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Dramatica: Software for Dramatic Fiction Writing

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Dramatica: Software for Dramatic Fiction Writing
A Creative COW Product Review


Dramatica Review

Kino Gil Joaquin Gil
.KiNO.digital - CGI - 3D - SVFx
Digital Film Production & Post

©2005 Joaquin Gil and CreativeCOW.net. All rights reserved.

Article Focus:
CreativeCOW.net contributing editor Joaquin Gil writes, "Dramatica is a computer tool for something nobody realized you could do, computer or not. ... it is one of the most powerful tools available today for the serious fiction writer." Read on to see Kino's further insights into this amazing program...



Writing Complete Stories.

Do you write? Probably you do or would like to and that is why you are reading this. Guess you'd like to have a key to writing solid, compelling stories that were complete and tight. That's what they all say.

But, Where were we? Ah, yes. Complete fiction stories and how to write them.

That's temptation for you: The key to Great fiction. The kind that has no narrative "holes". Good tales where the pace quickens, slows, picks up, the interest is held, belief is suspended and the story soars, unimpeded and satisfying, through our minds...

Ok. Ok. Stop. Rewind.

Exactly how is one supposed to make this marvel? Says who? What magic is available to those guys in Hollywood or Bollywood or wherever, that makes a story a complete story?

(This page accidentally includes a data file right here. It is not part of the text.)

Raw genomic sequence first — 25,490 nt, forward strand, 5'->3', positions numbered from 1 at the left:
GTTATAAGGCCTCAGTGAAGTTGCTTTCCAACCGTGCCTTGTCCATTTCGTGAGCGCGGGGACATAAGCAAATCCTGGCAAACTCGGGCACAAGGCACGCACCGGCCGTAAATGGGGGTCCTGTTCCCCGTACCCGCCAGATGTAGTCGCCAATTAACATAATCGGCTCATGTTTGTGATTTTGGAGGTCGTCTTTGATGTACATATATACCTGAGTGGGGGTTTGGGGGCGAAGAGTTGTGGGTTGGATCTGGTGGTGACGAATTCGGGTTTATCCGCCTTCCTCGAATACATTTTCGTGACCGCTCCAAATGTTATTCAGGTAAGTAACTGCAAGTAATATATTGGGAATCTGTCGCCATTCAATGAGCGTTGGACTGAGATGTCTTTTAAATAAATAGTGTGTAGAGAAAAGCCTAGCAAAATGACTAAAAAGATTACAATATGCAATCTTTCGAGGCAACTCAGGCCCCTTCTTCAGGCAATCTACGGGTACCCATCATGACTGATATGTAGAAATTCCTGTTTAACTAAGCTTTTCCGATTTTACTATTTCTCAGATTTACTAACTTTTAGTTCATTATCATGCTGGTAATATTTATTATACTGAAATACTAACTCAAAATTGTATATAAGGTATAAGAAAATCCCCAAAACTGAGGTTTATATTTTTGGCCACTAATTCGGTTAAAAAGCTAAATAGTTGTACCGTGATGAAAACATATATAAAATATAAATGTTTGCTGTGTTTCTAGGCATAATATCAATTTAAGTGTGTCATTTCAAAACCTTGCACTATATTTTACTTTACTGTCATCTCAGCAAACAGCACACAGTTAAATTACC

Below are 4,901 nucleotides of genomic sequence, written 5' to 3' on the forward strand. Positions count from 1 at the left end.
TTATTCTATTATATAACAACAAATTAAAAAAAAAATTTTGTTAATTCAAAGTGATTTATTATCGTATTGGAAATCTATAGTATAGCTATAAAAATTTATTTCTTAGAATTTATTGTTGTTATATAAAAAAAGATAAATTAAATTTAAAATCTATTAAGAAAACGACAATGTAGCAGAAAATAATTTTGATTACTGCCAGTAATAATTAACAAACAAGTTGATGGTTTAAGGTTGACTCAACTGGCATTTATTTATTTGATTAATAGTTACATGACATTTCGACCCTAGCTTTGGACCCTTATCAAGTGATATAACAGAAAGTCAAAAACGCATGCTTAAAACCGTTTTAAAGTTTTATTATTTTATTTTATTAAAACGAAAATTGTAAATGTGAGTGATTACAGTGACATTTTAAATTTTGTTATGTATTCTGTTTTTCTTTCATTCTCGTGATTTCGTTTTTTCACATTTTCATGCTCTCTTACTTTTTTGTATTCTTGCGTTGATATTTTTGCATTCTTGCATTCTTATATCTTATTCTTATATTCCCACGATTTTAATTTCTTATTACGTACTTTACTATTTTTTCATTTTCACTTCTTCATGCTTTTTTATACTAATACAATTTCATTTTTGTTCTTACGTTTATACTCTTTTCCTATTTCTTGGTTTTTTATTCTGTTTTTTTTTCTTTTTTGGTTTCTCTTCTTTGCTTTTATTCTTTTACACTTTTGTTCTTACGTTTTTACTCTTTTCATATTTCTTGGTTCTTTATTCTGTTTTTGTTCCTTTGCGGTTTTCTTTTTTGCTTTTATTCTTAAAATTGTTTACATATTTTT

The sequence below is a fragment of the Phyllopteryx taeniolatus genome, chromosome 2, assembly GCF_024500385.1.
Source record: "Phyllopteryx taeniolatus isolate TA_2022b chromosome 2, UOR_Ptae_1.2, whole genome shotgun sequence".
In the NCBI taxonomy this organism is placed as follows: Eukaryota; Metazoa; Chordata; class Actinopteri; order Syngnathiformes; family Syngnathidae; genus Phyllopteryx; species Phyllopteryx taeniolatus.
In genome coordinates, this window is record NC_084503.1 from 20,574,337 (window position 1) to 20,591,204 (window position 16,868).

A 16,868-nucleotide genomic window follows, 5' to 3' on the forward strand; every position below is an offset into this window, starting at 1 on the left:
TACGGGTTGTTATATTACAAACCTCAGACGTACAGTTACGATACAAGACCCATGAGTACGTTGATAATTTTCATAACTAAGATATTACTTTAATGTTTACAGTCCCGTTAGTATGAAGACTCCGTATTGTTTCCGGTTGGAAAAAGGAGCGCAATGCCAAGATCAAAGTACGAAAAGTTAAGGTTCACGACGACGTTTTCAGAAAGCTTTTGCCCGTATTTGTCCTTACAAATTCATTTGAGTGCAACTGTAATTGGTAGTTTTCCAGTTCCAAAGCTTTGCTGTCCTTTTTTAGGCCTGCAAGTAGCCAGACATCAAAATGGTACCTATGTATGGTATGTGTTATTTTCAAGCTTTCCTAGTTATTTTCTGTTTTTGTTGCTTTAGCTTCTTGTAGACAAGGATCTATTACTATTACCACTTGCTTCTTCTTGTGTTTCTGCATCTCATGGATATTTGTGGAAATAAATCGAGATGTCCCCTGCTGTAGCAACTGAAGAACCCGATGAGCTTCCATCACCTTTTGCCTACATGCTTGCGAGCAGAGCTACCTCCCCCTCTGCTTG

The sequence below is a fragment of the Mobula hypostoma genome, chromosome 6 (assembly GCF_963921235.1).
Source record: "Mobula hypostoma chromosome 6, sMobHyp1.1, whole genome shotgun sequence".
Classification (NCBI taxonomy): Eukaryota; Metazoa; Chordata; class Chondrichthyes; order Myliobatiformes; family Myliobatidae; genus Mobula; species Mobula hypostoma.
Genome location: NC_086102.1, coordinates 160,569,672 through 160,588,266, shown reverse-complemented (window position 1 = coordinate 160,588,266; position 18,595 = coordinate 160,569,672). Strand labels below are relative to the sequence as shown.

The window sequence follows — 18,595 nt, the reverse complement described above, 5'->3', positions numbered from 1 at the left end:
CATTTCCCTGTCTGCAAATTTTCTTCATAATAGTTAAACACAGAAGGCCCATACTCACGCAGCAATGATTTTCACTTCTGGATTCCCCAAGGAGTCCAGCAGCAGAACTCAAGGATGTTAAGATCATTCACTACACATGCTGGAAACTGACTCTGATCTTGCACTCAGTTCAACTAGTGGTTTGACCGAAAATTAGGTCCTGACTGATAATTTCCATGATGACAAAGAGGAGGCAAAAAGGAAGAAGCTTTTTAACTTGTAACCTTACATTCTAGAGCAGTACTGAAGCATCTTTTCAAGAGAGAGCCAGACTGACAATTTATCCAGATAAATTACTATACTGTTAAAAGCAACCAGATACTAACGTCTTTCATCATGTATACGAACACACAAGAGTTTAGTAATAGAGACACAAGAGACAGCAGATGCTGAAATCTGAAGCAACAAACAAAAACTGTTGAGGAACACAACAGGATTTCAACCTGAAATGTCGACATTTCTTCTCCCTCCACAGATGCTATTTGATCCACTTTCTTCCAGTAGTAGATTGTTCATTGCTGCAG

More to the point, really, Is there any chance a regular guy like me can hope to write those wonderfully complete yarns that take our breath away? ( Yo, dawg, How do they THINK this stuff!? ) How does one write a complete story without holes or inconsistencies? We're not talking "good" or "bad" writing here but "how" as in "method". That's the thing they didn't teach in scripting class. And they should.

And yeah, it would follow that a complete story would be better than an incomplete one. So again, how? I have no problem when someone says I can't write, but, can I improve?

Well, sit back, little grasshopper, and read on. This is a good one. It will be a twisted one too, but how do you explain any really original, new tool for the first time? You gotta go a bit deeper and see the way it works. That's how.

Let's see if I can do justice to it.



So, What is Dramatica?

Dramatica is really two things: it is (1) a new theory of what a Story is, and It is also (2) a method to put that theory in practice.

This method actually drives the computer program reviewed here that anyone can purchase and use to create his/her own works. Really.